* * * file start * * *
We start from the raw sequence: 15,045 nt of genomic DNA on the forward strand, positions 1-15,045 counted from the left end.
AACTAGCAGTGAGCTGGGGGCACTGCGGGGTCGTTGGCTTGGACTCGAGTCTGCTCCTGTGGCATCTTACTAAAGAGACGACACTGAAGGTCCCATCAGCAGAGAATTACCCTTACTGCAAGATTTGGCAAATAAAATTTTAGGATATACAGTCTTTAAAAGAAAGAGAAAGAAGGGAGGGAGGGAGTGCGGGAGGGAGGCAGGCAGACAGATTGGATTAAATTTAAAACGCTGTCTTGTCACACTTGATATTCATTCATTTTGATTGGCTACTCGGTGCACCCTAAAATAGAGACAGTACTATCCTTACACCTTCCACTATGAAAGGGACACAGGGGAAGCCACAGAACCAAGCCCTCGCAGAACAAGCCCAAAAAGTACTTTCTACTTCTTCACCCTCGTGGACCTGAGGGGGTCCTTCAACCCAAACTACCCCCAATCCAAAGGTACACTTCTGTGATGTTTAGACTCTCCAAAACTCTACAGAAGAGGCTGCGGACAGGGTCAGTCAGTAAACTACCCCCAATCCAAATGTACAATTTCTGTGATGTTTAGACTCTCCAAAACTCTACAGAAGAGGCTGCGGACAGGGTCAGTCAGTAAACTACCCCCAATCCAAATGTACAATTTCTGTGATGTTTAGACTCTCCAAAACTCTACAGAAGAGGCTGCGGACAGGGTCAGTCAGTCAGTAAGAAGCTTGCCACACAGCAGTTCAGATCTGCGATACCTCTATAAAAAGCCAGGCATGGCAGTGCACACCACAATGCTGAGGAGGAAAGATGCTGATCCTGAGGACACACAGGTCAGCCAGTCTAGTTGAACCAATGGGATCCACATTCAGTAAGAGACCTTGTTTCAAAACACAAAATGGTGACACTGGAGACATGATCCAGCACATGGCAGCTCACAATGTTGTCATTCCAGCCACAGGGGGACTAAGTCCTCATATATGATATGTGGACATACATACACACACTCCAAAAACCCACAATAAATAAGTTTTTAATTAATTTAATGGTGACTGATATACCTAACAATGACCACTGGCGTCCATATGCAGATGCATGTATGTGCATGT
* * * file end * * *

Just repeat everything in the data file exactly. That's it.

We start from the raw sequence: 15,045 nt of genomic DNA on the forward strand, positions 1-15,045 counted from the left end.
AACTAGCAGTGAGCTGGGGGCACTGCGGGGTCGTTGGCTTGGACTCGAGTCTGCTCCTGTGGCATCTTACTAAAGAGACGACACTGAAGGTCCCATCAGCAGAGAATTACCCTTACTGCAAGATTTGGCAAATAAAATTTTAGGATATACAGTCTTTAAAAGAAAGAGAAAGAAGGGAGGGAGGGAGTGCGGGAGGGAGGCAGGCAGACAGATTGGATTAAATTTAAAACGCTGTCTTGTCACACTTGATATTCATTCATTTTGATTGGCTACTCGGTGCACCCTAAAATAGAGACAGTACTATCCTTACACCTTCCACTATGAAAGGGACACAGGGGAAGCCACAGAACCAAGCCCTCGCAGAACAAGCCCAAAAAGTACTTTCTACTTCTTCACCCTCGTGGACCTGAGGGGGTCCTTCAACCCAAACTACCCCCAATCCAAAGGTACACTTCTGTGATGTTTAGACTCTCCAAAACTCTACAGAAGAGGCTGCGGACAGGGTCAGTCAGTAAACTACCCCCAATCCAAATGTACAATTTCTGTGATGTTTAGACTCTCCAAAACTCTACAGAAGAGGCTGCGGACAGGGTCAGTCAGTAAACTACCCCCAATCCAAATGTACAATTTCTGTGATGTTTAGACTCTCCAAAACTCTACAGAAGAGGCTGCGGACAGGGTCAGTCAGTCAGTAAGAAGCTTGCCACACAGCAGTTCAGATCTGCGATACCTCTATAAAAAGCCAGGCATGGCAGTGCACACCACAATGCTGAGGAGGAAAGATGCTGATCCTGAGGACACACAGGTCAGCCAGTCTAGTTGAACCAATGGGATCCACATTCAGTAAGAGACCTTGTTTCAAAACACAAAATGGTGACACTGGAGACATGATCCAGCACATGGCAGCTCACAATGTTGTCATTCCAGCCACAGGGGGACTAAGTCCTCATATATGATATGTGGACATACATACACACACTCCAAAAACCCACAATAAATAAGTTTTTAATTAATTTAATGGTGACTGATATACCTAACAATGACCACTGGCGTCCATATGCAGATGCATGTATGTGCATGT